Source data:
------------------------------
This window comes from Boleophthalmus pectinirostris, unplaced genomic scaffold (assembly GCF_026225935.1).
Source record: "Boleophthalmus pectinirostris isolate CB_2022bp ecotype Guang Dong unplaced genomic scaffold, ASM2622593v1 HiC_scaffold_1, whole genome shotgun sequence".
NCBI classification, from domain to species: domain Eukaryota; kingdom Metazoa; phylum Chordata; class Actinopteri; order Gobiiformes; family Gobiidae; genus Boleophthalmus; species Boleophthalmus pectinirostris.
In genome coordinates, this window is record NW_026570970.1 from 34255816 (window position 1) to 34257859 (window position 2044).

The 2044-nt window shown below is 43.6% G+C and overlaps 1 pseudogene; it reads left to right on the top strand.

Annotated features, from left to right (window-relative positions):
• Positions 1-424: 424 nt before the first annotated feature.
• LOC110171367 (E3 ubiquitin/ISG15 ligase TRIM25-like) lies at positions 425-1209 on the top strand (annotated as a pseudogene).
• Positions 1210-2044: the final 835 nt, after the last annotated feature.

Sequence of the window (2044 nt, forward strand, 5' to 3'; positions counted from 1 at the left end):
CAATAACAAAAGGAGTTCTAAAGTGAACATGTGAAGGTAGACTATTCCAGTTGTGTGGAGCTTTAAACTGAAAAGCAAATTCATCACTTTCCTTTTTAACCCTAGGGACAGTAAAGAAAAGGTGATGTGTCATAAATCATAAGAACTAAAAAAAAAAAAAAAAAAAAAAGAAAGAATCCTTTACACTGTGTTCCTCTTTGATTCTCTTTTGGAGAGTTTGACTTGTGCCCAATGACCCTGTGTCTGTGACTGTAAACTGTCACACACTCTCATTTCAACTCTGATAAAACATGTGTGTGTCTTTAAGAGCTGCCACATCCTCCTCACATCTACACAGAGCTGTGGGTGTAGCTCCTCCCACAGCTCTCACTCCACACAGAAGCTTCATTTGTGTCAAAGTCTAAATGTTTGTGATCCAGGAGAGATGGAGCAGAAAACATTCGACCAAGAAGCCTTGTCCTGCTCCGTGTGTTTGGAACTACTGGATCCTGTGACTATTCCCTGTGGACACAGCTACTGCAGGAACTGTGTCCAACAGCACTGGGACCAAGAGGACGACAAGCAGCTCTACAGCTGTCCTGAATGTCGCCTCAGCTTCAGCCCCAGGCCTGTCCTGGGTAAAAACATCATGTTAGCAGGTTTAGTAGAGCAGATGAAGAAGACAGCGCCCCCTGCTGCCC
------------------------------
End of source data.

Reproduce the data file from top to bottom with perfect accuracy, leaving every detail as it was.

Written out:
This window comes from Boleophthalmus pectinirostris, unplaced genomic scaffold (assembly GCF_026225935.1).
Source record: "Boleophthalmus pectinirostris isolate CB_2022bp ecotype Guang Dong unplaced genomic scaffold, ASM2622593v1 HiC_scaffold_1, whole genome shotgun sequence".
NCBI classification, from domain to species: domain Eukaryota; kingdom Metazoa; phylum Chordata; class Actinopteri; order Gobiiformes; family Gobiidae; genus Boleophthalmus; species Boleophthalmus pectinirostris.
In genome coordinates, this window is record NW_026570970.1 from 34255816 (window position 1) to 34257859 (window position 2044).

The 2044-nt window shown below is 43.6% G+C and overlaps 1 pseudogene; it reads left to right on the top strand.

Annotated features, from left to right (window-relative positions):
• Positions 1-424: 424 nt before the first annotated feature.
• LOC110171367 (E3 ubiquitin/ISG15 ligase TRIM25-like) lies at positions 425-1209 on the top strand (annotated as a pseudogene).
• Positions 1210-2044: the final 835 nt, after the last annotated feature.

Sequence of the window (2044 nt, forward strand, 5' to 3'; positions counted from 1 at the left end):
CAATAACAAAAGGAGTTCTAAAGTGAACATGTGAAGGTAGACTATTCCAGTTGTGTGGAGCTTTAAACTGAAAAGCAAATTCATCACTTTCCTTTTTAACCCTAGGGACAGTAAAGAAAAGGTGATGTGTCATAAATCATAAGAACTAAAAAAAAAAAAAAAAAAAAAAGAAAGAATCCTTTACACTGTGTTCCTCTTTGATTCTCTTTTGGAGAGTTTGACTTGTGCCCAATGACCCTGTGTCTGTGACTGTAAACTGTCACACACTCTCATTTCAACTCTGATAAAACATGTGTGTGTCTTTAAGAGCTGCCACATCCTCCTCACATCTACACAGAGCTGTGGGTGTAGCTCCTCCCACAGCTCTCACTCCACACAGAAGCTTCATTTGTGTCAAAGTCTAAATGTTTGTGATCCAGGAGAGATGGAGCAGAAAACATTCGACCAAGAAGCCTTGTCCTGCTCCGTGTGTTTGGAACTACTGGATCCTGTGACTATTCCCTGTGGACACAGCTACTGCAGGAACTGTGTCCAACAGCACTGGGACCAAGAGGACGACAAGCAGCTCTACAGCTGTCCTGAATGTCGCCTCAGCTTCAGCCCCAGGCCTGTCCTGGGTAAAAACATCATGTTAGCAGGTTTAGTAGAGCAGATGAAGAAGACAGCGCCCCCTGCTGCCC